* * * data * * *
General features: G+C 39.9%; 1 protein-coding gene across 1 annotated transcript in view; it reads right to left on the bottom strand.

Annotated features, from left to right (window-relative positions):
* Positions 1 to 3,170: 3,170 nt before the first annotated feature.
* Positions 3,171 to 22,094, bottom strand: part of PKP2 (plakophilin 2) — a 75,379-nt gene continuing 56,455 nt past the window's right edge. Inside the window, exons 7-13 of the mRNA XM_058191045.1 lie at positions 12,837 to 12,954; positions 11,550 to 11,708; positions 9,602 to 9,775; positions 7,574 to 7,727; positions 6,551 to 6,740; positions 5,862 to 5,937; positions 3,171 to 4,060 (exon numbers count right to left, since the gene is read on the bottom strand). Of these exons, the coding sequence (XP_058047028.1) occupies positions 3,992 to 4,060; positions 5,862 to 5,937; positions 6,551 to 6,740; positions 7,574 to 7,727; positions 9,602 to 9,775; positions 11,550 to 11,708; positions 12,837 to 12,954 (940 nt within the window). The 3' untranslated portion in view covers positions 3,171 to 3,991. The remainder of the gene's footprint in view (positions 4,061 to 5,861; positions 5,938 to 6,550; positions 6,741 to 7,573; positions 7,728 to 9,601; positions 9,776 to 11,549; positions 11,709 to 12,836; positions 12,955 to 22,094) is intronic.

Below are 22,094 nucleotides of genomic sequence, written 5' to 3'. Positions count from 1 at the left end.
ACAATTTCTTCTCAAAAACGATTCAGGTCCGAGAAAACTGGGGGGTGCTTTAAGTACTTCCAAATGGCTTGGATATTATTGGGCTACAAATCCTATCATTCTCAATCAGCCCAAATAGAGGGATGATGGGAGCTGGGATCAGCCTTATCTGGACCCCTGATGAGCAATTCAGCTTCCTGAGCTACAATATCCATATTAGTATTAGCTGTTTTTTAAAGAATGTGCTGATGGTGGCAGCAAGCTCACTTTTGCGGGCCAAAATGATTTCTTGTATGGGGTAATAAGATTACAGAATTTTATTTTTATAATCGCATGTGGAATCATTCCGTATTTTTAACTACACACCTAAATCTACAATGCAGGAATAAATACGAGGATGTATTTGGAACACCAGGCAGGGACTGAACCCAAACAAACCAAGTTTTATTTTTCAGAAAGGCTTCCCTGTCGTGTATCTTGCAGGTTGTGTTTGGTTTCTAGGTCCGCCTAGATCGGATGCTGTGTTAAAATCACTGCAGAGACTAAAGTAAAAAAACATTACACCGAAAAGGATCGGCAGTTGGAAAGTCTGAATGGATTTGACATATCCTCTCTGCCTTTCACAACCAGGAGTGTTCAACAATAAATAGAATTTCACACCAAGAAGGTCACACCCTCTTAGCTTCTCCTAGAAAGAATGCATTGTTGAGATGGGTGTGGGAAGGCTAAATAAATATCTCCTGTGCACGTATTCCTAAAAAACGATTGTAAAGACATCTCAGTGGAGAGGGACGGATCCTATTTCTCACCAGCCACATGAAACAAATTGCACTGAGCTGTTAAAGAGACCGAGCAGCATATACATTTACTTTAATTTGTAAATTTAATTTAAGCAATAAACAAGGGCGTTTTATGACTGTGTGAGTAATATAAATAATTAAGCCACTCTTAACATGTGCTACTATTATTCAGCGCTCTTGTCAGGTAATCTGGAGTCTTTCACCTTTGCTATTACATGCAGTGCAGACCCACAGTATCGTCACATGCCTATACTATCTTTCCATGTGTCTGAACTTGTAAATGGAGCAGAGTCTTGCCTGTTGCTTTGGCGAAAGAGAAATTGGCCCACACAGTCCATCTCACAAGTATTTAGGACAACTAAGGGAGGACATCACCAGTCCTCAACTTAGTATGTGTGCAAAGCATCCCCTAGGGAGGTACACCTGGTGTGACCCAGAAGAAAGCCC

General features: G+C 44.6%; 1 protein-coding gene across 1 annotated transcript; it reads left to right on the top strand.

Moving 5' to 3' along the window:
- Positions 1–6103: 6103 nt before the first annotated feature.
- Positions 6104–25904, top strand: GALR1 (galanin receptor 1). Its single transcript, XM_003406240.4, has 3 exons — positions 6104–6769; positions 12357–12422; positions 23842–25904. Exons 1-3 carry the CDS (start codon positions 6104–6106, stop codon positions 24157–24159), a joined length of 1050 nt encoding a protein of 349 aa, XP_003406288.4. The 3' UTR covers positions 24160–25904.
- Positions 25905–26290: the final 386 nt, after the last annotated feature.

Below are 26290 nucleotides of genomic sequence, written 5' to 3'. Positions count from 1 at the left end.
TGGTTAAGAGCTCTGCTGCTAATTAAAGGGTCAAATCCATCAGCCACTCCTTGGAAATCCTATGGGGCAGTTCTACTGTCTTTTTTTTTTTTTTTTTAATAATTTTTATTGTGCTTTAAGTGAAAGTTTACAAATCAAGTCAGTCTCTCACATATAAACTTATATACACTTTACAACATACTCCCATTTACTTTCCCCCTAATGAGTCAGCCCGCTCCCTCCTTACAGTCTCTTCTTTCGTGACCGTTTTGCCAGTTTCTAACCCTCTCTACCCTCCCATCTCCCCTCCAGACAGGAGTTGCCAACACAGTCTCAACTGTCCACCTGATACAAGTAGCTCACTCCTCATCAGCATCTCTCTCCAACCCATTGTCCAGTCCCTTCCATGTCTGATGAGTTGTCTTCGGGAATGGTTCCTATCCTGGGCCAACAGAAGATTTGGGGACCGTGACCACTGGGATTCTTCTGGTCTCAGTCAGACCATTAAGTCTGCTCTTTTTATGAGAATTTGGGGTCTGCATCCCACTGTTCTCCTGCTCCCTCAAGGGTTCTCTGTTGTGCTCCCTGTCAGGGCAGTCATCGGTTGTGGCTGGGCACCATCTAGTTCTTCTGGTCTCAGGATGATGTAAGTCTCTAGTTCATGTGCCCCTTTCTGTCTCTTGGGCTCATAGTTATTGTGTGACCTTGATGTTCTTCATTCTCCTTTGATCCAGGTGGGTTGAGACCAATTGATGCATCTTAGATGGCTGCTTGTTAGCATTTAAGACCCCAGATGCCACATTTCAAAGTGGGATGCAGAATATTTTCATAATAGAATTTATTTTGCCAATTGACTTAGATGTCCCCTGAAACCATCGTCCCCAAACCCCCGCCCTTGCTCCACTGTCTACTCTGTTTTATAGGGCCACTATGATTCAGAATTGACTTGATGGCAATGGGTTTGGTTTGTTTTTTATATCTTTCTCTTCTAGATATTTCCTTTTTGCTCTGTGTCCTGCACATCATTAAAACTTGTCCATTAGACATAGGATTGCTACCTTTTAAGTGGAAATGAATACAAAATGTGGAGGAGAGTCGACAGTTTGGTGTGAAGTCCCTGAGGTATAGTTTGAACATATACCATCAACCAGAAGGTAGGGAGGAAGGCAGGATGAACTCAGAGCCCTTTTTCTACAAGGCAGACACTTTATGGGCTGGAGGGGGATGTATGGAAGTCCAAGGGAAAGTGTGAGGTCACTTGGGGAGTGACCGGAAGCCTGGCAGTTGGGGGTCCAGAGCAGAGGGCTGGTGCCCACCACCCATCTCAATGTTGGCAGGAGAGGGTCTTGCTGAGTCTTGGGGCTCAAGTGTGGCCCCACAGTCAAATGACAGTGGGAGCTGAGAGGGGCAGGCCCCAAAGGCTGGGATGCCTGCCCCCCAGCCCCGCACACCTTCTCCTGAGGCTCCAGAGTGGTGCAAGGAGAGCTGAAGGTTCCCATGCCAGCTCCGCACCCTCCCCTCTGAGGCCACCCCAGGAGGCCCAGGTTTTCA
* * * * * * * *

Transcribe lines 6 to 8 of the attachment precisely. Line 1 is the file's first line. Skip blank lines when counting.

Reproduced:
ACAATTTCTTCTCAAAAACGATTCAGGTCCGAGAAAACTGGGGGGTGCTTTAAGTACTTCCAAATGGCTTGGATATTATTGGGCTACAAATCCTATCATTCTCAATCAGCCCAAATAGAGGGATGATGGGAGCTGGGATCAGCCTTATCTGGACCCCTGATGAGCAATTCAGCTTCCTGAGCTACAATATCCATATTAGTATTAGCTGTTTTTTAAAGAATGTGCTGATGGTGGCAGCAAGCTCACTTTTGCGGGCCAAAATGATTTCTTGTATGGGGTAATAAGATTACAGAATTTTATTTTTATAATCGCATGTGGAATCATTCCGTATTTTTAACTACACACCTAAATCTACAATGCAGGAATAAATACGAGGATGTATTTGGAACACCAGGCAGGGACTGAACCCAAACAAACCAAGTTTTATTTTTCAGAAAGGCTTCCCTGTCGTGTATCTTGCAGGTTGTGTTTGGTTTCTAGGTCCGCCTAGATCGGATGCTGTGTTAAAATCACTGCAGAGACTAAAGTAAAAAAACATTACACCGAAAAGGATCGGCAGTTGGAAAGTCTGAATGGATTTGACATATCCTCTCTGCCTTTCACAACCAGGAGTGTTCAACAATAAATAGAATTTCACACCAAGAAGGTCACACCCTCTTAGCTTCTCCTAGAAAGAATGCATTGTTGAGATGGGTGTGGGAAGGCTAAATAAATATCTCCTGTGCACGTATTCCTAAAAAACGATTGTAAAGACATCTCAGTGGAGAGGGACGGATCCTATTTCTCACCAGCCACATGAAACAAATTGCACTGAGCTGTTAAAGAGACCGAGCAGCATATACATTTACTTTAATTTGTAAATTTAATTTAAGCAATAAACAAGGGCGTTTTATGACTGTGTGAGTAATATAAATAATTAAGCCACTCTTAACATGTGCTACTATTATTCAGCGCTCTTGTCAGGTAATCTGGAGTCTTTCACCTTTGCTATTACATGCAGTGCAGACCCACAGTATCGTCACATGCCTATACTATCTTTCCATGTGTCTGAACTTGTAAATGGAGCAGAGTCTTGCCTGTTGCTTTGGCGAAAGAGAAATTGGCCCACACAGTCCATCTCACAAGTATTTAGGACAACTAAGGGAGGACATCACCAGTCCTCAACTTAGTATGTGTGCAAAGCATCCCCTAGGGAGGTACACCTGGTGTGACCCAGAAGAAAGCCC

General features: G+C 44.6%; 1 protein-coding gene across 1 annotated transcript; it reads left to right on the top strand.

Moving 5' to 3' along the window: